Hollywood's New McCarthy Era
Redbone, Reservation Dogs, Smoke 'Em If You Got 'Em
Good morning from Tulsa! Where I woke up to the sounds of tropical birds (or at least they sounded tropical), green-upon-green streaming through the windows, and my hair expanding to twice its size. This is a family trip - I am visiting my daughter, who works in the set decorating department of the TV series Reservation Dogs (which I’ve written about here before). (Fun fact: the difference between set decoration and prop department is, props are anything the actor touches, set dec is anything they do not.) No rushing this trip, which I thought about yesterday while leisurely waiting to board the plane, as opposed to when I was in Ukraine in March, sitting on the floor at the boarding gate madly typing the last bits into an article. I’ll carry on from here to Houston, to Austin, back here, maybe drive all the way back to New York, maybe stop in Florida, who knows? “We work for money,” my Lyft driver told me yesterday, and also, how he valued his freedom; that he could make $100K a year driving, as opposed to the $40K he made working out at JFK for 19 years. He also told me this awesome story.
So yes to the freedom, yes to being able to work on the road. I’ll interview Zahn McClarnon if our schedules mesh, and here is he is talking about Redbone. Any non-Natives that can tell me what “snaggin’” is, do it in the comments! Of course I know, geez, I had a kid with a Creek who grew up in Okmulgee, where Rez Dogs is filmed.
Speaking of “Come and Get Your Love,” the Fifth Column boys discuss the song on their latest episode. Yeah yeah, I had to tell them that was a fancy dance in the video (blue satin shorts indeed awesome if not tradish!) and not a rain dance, but I love them anyway, go follow them over on Substack.
9: Hollywood's New McCarthy Era
Frank Langella and Fred Savage get poleaxed for vague reasons because "intention doesn't matter," while Sarah and Nancy discuss the expanding definition of abuse
Nancy and Sarah tackle the curious case of Frank Langella, the celebrated actor fired from Netflix’s Fall of the House of Usher after a young actress complains about an on-set interaction, while Fred Savage gets disappeared from The Wonder Years reboot for “abusive behavior,” though we’re not sure what kind. On the Depp-Heard beat, Nancy and Sarah consider body language in the courtroom, “mutual abuse,” the problem with psychiatric diagnoses, and why women are the most complicated characters. Sexy selfies are discussed, but not enough (future episode!). Meanwhile, the fire over Roe v. Wade keeps raging, but Sarah finds hope and wisdom in another podcast, and Nancy has a message for anyone who thinks motherhood is the end of freedom.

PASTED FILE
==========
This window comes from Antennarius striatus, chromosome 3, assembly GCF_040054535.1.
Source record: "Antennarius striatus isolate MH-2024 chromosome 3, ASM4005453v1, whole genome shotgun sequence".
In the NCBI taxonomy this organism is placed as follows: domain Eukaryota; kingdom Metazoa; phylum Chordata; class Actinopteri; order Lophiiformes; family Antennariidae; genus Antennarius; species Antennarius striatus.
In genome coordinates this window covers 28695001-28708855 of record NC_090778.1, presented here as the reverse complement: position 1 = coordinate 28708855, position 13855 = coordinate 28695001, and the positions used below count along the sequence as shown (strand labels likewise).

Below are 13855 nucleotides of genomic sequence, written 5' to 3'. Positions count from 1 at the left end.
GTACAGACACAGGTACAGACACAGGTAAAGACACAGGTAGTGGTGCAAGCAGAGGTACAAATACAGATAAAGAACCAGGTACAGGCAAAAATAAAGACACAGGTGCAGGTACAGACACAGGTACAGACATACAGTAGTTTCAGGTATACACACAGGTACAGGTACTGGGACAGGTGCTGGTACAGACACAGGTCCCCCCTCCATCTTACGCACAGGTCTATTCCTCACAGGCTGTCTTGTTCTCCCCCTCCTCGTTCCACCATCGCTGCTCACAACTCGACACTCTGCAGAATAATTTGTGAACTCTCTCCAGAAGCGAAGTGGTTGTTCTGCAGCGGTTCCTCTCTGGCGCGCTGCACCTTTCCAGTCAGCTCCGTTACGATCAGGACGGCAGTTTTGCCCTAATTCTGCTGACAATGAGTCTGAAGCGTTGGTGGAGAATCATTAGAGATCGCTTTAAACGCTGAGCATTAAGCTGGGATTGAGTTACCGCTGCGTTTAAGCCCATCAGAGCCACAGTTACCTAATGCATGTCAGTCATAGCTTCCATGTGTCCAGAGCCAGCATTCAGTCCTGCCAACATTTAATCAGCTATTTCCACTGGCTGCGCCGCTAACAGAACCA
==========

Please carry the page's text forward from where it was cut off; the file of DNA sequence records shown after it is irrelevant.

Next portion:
Also, Sarah rewatches Citizen Kane, prompting the memory of Orson Welles commercials for Ernest & Julio Gallo wine, though it turns out to be Paul Masson, but we’re not sure Welles remembered that either:
Conor Friedersdorf’s The Best of Journalism
Killers of the Flower Moon by David Grann
Orson Welles on Woody Allen, Elia Kazan, Jean-Luc Godard, etc. (twitter thread)
Dorothy Comingore, exiled actress from Citizen Kane (Wikipedia)
Wanderer by Sterling Hayden
“Netflix’s Big Wake-Up Call: The Power Clash Behind the Crash” (Hollywood Reporter)
“It's Official: Linguistic Intent No Longer Matters at The New York Times” (Matt Welch, Reason)
Nick Wallis on Depp v. Heard (YouTube)
“Johnny Depp, Amber Heard and the harmful logical fallacy of ‘mutual abuse’” (Lux Alptraum, Think)
“Legally, Dirty, Blonde” podcast
Fleishman Is in Trouble: A Novel by Taffy Brodesser-Akner
“How Dare They!” Andrew Sullivan, Weekly Dish
Corrections: Did Justice Alito perform abortions? Not according to Wikipedia
Outro song: “Starry Eyes” by The Records